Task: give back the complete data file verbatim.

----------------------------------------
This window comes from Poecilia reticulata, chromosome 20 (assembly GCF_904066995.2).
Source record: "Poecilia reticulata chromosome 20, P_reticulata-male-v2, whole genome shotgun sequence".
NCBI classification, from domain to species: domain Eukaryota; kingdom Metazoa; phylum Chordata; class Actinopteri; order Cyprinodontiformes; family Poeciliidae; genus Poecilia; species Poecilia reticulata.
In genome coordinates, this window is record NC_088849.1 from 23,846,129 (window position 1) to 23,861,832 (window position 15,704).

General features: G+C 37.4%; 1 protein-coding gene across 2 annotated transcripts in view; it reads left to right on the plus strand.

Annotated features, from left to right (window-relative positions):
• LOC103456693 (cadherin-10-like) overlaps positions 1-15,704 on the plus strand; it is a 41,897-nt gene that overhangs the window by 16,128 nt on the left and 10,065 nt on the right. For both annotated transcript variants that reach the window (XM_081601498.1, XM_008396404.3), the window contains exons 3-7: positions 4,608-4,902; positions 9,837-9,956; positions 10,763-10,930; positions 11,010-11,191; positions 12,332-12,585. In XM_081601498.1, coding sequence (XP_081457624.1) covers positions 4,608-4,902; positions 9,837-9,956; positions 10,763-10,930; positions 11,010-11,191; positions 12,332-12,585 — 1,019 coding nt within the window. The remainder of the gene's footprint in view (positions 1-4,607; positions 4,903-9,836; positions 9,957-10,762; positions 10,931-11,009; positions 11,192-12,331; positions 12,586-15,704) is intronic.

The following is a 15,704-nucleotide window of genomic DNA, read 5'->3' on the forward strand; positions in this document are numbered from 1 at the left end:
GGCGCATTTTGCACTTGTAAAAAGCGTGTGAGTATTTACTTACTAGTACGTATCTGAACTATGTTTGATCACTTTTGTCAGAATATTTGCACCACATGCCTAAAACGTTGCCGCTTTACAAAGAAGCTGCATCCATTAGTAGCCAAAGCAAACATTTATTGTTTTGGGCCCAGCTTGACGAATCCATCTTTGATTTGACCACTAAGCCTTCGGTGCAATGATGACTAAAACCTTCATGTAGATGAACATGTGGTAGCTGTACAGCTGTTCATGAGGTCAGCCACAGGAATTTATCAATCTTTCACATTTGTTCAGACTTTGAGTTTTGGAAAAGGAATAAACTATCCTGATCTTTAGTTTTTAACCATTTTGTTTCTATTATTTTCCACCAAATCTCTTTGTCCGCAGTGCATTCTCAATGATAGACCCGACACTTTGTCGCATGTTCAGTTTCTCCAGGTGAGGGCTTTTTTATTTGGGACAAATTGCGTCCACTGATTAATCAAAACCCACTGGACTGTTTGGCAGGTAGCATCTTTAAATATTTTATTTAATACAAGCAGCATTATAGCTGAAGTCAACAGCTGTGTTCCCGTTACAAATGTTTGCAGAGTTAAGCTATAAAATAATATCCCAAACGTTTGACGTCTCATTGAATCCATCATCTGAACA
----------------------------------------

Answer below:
This window comes from Poecilia reticulata, chromosome 20 (assembly GCF_904066995.2).
Source record: "Poecilia reticulata chromosome 20, P_reticulata-male-v2, whole genome shotgun sequence".
NCBI classification, from domain to species: domain Eukaryota; kingdom Metazoa; phylum Chordata; class Actinopteri; order Cyprinodontiformes; family Poeciliidae; genus Poecilia; species Poecilia reticulata.
In genome coordinates, this window is record NC_088849.1 from 23,846,129 (window position 1) to 23,861,832 (window position 15,704).

General features: G+C 37.4%; 1 protein-coding gene across 2 annotated transcripts in view; it reads left to right on the plus strand.

Annotated features, from left to right (window-relative positions):
• LOC103456693 (cadherin-10-like) overlaps positions 1-15,704 on the plus strand; it is a 41,897-nt gene that overhangs the window by 16,128 nt on the left and 10,065 nt on the right. For both annotated transcript variants that reach the window (XM_081601498.1, XM_008396404.3), the window contains exons 3-7: positions 4,608-4,902; positions 9,837-9,956; positions 10,763-10,930; positions 11,010-11,191; positions 12,332-12,585. In XM_081601498.1, coding sequence (XP_081457624.1) covers positions 4,608-4,902; positions 9,837-9,956; positions 10,763-10,930; positions 11,010-11,191; positions 12,332-12,585 — 1,019 coding nt within the window. The remainder of the gene's footprint in view (positions 1-4,607; positions 4,903-9,836; positions 9,957-10,762; positions 10,931-11,009; positions 11,192-12,331; positions 12,586-15,704) is intronic.

The following is a 15,704-nucleotide window of genomic DNA, read 5'->3' on the forward strand; positions in this document are numbered from 1 at the left end:
GGCGCATTTTGCACTTGTAAAAAGCGTGTGAGTATTTACTTACTAGTACGTATCTGAACTATGTTTGATCACTTTTGTCAGAATATTTGCACCACATGCCTAAAACGTTGCCGCTTTACAAAGAAGCTGCATCCATTAGTAGCCAAAGCAAACATTTATTGTTTTGGGCCCAGCTTGACGAATCCATCTTTGATTTGACCACTAAGCCTTCGGTGCAATGATGACTAAAACCTTCATGTAGATGAACATGTGGTAGCTGTACAGCTGTTCATGAGGTCAGCCACAGGAATTTATCAATCTTTCACATTTGTTCAGACTTTGAGTTTTGGAAAAGGAATAAACTATCCTGATCTTTAGTTTTTAACCATTTTGTTTCTATTATTTTCCACCAAATCTCTTTGTCCGCAGTGCATTCTCAATGATAGACCCGACACTTTGTCGCATGTTCAGTTTCTCCAGGTGAGGGCTTTTTTATTTGGGACAAATTGCGTCCACTGATTAATCAAAACCCACTGGACTGTTTGGCAGGTAGCATCTTTAAATATTTTATTTAATACAAGCAGCATTATAGCTGAAGTCAACAGCTGTGTTCCCGTTACAAATGTTTGCAGAGTTAAGCTATAAAATAATATCCCAAACGTTTGACGTCTCATTGAATCCATCATCTGAACA